Chasing the ghosts of cattle thieves and bank robbers through the wilds of Montana I did find a real snake in the road.
Researching trails where adventure was defined as risky and dangerous, the shadowy 3000-mile Outlaw Trail offered what the motorcycle tour companies had overlooked and where RVs were absent. The north-south route between Canada and Mexico that outlaws used 120-150 years earlier to run and hide from authorities posed on and off-pavement motorcycling challenges as well as a test in simply finding some of the secret locations.
Unlike the Trans-America and Continental Divide Trails, there were no published motorcycle-friendly maps or tour guides to follow. The early horse thieves, cattle rustlers, murderers, train and bank robbers had some safe havens along the route where they could spend time which provided touch points. Some were well-known, like The Hole-in-The-Wall. Others were general areas, such as the Browns Hole, or Robbers Roost.
One version of The Outlaw Trail started in Climax, Canada, wandered through Montana, Wyoming, Utah, Arizona and New Mexico to exit the USA somewhere west of El Paso, Texas. The route became elusive when searching for the many feeder trails or tracks into hiding places, like the route from Belle Fourche, South Dakota to The Hole-In-The-Wall near Kaycee, Wyoming.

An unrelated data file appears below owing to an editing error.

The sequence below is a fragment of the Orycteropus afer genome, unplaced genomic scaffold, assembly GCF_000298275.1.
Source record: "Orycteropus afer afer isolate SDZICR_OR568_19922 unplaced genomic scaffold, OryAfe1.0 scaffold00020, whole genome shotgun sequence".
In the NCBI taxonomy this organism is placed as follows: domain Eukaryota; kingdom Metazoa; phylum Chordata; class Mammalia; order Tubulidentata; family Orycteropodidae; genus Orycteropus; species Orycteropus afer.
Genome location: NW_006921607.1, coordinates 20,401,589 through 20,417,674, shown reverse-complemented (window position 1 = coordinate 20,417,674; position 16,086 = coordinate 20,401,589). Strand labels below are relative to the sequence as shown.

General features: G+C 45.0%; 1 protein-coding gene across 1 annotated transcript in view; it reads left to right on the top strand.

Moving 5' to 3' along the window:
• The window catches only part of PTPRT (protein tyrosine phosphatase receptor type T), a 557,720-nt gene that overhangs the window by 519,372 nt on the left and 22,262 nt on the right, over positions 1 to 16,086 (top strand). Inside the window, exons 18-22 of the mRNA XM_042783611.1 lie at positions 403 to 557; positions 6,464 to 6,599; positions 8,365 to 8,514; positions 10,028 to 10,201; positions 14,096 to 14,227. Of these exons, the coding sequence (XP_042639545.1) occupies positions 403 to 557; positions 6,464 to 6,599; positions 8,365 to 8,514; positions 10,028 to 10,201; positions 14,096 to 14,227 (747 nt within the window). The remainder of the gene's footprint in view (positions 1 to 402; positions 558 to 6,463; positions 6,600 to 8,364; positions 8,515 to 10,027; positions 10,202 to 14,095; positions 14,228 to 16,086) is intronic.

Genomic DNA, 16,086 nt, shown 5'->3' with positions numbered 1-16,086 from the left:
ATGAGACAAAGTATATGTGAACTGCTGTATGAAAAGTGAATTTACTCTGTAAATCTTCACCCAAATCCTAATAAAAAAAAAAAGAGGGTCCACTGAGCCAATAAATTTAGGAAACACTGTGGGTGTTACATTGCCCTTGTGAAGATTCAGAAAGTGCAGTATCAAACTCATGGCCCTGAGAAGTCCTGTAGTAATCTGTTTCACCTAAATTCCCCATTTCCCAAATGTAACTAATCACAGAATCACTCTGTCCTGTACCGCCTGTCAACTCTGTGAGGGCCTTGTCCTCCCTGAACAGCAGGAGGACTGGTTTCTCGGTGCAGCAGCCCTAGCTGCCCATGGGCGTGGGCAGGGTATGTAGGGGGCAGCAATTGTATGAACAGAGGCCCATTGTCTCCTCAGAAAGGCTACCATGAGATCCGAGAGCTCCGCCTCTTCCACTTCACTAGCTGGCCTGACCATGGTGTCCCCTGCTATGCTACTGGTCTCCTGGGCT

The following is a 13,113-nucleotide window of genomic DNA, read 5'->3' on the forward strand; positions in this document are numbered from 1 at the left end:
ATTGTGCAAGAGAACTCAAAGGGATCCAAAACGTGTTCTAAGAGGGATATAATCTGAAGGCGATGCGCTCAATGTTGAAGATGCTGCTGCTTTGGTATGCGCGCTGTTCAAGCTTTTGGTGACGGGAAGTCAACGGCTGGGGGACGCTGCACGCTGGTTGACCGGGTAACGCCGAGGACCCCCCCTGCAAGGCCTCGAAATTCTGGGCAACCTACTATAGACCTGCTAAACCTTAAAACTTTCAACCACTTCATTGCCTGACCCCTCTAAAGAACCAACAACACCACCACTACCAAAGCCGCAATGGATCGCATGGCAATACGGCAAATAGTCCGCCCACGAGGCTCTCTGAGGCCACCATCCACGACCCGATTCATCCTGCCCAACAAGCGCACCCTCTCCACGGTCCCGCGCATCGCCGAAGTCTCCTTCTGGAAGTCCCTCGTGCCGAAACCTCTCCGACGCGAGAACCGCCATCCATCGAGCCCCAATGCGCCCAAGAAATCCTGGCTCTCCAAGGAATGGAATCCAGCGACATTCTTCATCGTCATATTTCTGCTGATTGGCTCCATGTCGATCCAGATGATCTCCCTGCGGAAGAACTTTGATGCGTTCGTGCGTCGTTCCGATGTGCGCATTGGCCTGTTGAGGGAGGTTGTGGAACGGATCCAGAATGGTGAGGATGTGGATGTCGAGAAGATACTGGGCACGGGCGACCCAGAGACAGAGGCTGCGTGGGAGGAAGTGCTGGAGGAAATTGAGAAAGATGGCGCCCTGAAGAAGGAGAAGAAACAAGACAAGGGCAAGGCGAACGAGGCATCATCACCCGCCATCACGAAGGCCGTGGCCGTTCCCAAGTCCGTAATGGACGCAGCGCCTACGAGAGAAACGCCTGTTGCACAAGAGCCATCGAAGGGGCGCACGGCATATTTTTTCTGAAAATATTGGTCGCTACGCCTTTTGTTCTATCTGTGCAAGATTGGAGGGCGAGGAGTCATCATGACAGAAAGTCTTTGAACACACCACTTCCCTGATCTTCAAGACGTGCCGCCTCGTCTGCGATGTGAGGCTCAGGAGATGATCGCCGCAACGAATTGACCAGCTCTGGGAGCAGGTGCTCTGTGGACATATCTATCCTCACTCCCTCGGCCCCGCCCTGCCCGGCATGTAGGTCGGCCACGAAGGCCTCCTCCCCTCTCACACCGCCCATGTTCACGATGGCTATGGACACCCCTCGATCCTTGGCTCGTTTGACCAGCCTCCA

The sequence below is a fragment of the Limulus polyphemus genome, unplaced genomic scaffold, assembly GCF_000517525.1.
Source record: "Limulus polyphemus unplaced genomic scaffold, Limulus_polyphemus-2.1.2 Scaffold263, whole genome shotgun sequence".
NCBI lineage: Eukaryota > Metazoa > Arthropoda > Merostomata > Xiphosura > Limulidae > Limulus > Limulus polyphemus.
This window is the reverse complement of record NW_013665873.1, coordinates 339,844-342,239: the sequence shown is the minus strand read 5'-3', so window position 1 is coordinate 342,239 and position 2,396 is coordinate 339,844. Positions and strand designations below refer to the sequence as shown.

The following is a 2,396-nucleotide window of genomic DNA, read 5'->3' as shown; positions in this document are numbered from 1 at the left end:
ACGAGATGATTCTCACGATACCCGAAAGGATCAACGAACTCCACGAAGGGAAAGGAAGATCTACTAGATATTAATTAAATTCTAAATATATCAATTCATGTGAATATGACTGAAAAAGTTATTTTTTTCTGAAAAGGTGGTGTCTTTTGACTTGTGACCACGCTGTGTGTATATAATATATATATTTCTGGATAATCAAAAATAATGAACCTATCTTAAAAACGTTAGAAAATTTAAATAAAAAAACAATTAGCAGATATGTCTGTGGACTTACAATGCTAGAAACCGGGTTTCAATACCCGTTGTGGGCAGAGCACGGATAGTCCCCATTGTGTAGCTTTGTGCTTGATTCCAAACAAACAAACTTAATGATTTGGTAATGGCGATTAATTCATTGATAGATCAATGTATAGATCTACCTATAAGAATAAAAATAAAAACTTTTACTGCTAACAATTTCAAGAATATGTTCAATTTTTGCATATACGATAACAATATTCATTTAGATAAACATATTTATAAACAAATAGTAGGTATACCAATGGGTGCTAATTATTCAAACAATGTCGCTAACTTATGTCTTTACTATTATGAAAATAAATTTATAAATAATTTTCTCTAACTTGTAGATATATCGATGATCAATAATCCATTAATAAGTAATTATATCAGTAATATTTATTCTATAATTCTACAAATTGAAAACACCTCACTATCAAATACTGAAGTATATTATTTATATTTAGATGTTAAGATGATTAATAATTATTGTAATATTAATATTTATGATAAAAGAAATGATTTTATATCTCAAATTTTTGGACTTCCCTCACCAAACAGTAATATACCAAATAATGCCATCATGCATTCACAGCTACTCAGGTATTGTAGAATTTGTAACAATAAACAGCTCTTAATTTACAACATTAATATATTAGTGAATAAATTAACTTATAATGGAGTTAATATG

The Butte County Bank in Belle Fourche, South Dakota was the site of an attempted robbery June 28, 1897. The unsuccessful outlaws left one of their gang to be captured in Belle Fourche while the others made a run for The Hole-In-The-Wall hideout.
On June 28, 1897 a group of bank robbers attempted to rob the Butte County Bank in Belle Fourche, South Dakota. The gang included Harry Alonzo Longabaugh, who, when he was younger, spent 18 months in jail in the town of Sundance, Wyoming. He was known as the Kid from Sundance, or The Sundance Kid, and his bank robbing buddies were called The Wild Bunch from the gang of pals from their hideout known as The Hole-In-The-Wall.